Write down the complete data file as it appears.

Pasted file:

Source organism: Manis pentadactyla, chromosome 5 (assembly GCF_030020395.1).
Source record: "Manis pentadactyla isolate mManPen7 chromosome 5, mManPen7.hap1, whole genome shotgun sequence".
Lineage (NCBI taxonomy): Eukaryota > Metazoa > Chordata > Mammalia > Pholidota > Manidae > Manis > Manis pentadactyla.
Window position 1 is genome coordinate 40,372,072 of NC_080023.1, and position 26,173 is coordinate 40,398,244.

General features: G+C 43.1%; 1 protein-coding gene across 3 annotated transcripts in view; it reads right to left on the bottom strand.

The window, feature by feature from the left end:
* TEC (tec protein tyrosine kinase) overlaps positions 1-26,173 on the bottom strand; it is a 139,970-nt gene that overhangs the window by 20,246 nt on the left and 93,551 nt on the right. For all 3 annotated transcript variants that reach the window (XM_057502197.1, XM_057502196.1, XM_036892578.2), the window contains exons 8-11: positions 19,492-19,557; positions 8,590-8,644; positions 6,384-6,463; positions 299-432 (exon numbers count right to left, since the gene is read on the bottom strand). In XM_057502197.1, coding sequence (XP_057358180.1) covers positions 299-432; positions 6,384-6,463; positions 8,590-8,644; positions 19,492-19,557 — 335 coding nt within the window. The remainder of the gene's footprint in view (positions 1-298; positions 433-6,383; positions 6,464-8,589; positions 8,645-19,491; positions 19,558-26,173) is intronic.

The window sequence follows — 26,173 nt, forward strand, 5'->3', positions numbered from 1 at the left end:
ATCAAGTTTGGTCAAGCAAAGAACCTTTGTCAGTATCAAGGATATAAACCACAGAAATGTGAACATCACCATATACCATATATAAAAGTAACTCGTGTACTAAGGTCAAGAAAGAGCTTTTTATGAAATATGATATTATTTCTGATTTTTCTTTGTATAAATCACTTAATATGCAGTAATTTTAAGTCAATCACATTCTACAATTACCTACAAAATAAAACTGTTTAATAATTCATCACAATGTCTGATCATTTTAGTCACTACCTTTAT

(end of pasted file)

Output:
Source organism: Manis pentadactyla, chromosome 5 (assembly GCF_030020395.1).
Source record: "Manis pentadactyla isolate mManPen7 chromosome 5, mManPen7.hap1, whole genome shotgun sequence".
Lineage (NCBI taxonomy): Eukaryota > Metazoa > Chordata > Mammalia > Pholidota > Manidae > Manis > Manis pentadactyla.
Window position 1 is genome coordinate 40,372,072 of NC_080023.1, and position 26,173 is coordinate 40,398,244.

General features: G+C 43.1%; 1 protein-coding gene across 3 annotated transcripts in view; it reads right to left on the bottom strand.

The window, feature by feature from the left end:
* TEC (tec protein tyrosine kinase) overlaps positions 1-26,173 on the bottom strand; it is a 139,970-nt gene that overhangs the window by 20,246 nt on the left and 93,551 nt on the right. For all 3 annotated transcript variants that reach the window (XM_057502197.1, XM_057502196.1, XM_036892578.2), the window contains exons 8-11: positions 19,492-19,557; positions 8,590-8,644; positions 6,384-6,463; positions 299-432 (exon numbers count right to left, since the gene is read on the bottom strand). In XM_057502197.1, coding sequence (XP_057358180.1) covers positions 299-432; positions 6,384-6,463; positions 8,590-8,644; positions 19,492-19,557 — 335 coding nt within the window. The remainder of the gene's footprint in view (positions 1-298; positions 433-6,383; positions 6,464-8,589; positions 8,645-19,491; positions 19,558-26,173) is intronic.

The window sequence follows — 26,173 nt, forward strand, 5'->3', positions numbered from 1 at the left end:
ATCAAGTTTGGTCAAGCAAAGAACCTTTGTCAGTATCAAGGATATAAACCACAGAAATGTGAACATCACCATATACCATATATAAAAGTAACTCGTGTACTAAGGTCAAGAAAGAGCTTTTTATGAAATATGATATTATTTCTGATTTTTCTTTGTATAAATCACTTAATATGCAGTAATTTTAAGTCAATCACATTCTACAATTACCTACAAAATAAAACTGTTTAATAATTCATCACAATGTCTGATCATTTTAGTCACTACCTTTAT